The main element of the USB-Board is the AT90USB1287 from Atmel. This is a 8-bit AVR RISC-based microcontroller capable of being an USB 2.0 low-speed and full-speed On-The-Go host/device.
The other elements on the board are some resistors, capacitors, pinheaders, two pushbuttons, one 16 MHz crystal and a USB Mini-B socket.
The capacitors are mainly used as decouple capacitors and are placed fairly close to the power supply pins. The UCAP pin is also connected to capacitor as descibed in the datasheet[Link]. The two buttons are used to drive the RESET and the HWB pin. Continue reading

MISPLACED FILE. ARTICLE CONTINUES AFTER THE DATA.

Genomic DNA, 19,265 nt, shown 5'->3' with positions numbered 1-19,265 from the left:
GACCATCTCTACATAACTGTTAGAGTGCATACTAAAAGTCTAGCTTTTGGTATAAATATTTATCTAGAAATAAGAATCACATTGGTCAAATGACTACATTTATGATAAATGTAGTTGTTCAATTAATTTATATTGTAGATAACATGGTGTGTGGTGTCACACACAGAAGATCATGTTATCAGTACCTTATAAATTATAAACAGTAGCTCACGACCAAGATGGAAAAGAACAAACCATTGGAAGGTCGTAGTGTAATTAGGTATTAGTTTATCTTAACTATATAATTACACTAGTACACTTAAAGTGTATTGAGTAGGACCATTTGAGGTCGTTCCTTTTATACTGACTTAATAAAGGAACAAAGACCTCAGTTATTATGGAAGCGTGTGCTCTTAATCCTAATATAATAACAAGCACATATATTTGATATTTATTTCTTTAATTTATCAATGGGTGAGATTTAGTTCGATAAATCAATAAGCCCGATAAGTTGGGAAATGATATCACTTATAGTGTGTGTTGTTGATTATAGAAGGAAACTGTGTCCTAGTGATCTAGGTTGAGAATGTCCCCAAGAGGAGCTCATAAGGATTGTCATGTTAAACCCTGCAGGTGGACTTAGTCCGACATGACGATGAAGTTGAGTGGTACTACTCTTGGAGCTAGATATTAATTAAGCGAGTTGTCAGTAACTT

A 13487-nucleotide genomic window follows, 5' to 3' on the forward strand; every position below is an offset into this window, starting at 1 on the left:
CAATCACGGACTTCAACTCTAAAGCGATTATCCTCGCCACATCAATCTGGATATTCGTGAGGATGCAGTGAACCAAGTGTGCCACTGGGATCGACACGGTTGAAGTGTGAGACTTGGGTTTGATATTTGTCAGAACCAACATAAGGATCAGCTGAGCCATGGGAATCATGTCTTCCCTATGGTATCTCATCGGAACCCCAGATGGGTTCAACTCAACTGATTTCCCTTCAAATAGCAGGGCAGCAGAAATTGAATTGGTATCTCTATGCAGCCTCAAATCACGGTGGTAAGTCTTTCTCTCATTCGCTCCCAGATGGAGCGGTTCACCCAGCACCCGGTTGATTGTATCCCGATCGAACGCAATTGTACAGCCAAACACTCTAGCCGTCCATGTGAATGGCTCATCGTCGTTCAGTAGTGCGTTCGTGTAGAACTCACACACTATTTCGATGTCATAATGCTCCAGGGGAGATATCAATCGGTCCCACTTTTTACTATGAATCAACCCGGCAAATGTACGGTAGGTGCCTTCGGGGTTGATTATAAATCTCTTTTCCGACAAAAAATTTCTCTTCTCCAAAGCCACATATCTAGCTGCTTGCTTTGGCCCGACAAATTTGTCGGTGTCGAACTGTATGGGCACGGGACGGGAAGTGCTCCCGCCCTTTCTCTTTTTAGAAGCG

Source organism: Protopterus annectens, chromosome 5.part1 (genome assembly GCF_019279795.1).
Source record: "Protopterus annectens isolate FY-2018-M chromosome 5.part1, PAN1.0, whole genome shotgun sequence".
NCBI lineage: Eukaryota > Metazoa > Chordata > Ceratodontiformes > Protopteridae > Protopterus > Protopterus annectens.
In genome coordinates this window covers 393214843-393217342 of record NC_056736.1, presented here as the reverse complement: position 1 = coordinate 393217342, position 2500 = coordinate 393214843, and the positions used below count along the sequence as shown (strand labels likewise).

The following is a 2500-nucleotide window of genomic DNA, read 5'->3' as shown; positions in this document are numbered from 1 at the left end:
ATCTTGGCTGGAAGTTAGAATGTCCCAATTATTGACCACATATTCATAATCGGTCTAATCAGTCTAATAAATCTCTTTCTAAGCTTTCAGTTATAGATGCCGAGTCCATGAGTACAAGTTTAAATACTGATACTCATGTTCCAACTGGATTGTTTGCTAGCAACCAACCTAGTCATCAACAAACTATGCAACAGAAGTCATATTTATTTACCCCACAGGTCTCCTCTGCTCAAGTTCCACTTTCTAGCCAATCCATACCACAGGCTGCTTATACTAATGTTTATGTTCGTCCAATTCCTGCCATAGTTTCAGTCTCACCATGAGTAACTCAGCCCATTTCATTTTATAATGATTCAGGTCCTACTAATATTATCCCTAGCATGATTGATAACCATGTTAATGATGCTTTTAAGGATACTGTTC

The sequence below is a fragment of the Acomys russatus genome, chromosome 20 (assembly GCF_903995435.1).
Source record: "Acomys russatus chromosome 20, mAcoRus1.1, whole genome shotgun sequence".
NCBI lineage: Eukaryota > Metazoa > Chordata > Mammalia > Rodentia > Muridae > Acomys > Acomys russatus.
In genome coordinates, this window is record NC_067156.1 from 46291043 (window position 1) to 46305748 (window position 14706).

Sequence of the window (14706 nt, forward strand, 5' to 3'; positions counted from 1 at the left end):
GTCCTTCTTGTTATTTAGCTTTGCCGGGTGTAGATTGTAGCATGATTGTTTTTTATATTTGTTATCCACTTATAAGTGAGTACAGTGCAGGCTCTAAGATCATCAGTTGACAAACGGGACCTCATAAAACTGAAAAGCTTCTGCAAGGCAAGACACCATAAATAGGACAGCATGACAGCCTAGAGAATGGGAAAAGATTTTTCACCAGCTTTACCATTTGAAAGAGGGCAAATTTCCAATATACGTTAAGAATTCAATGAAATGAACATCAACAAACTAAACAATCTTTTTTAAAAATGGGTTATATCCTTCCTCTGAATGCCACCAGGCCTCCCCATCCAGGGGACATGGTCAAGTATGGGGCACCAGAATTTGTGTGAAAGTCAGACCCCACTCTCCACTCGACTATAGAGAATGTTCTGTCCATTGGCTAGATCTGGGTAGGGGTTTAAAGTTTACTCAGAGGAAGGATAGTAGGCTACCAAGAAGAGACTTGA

The programming of the USB Board is done through Atmel’s FLIP application[Link]. With this you can write your own hex file to the board using the USB interface. No hassle with a SPI header, just plug the device in your USB port and FLIP does the rest. Very very handy.
AVR Application Note 282[Link] describes the whole process. It basically comes down to these five steps: Continue reading
The USB Board uses the USB framework made by Dean Camera called LUFA[Link]. This is a very handy framework that you can alter very easily to your own needs and is released under the MIT license. The framework is well documented and the site provides enough examples for you to get started.
I used the Virtual Serial demo as starting point for my application. With this demo the USB board is seen by the computer as a serial port. This demo can by alter fast and provides simple read/write actions like: Continue reading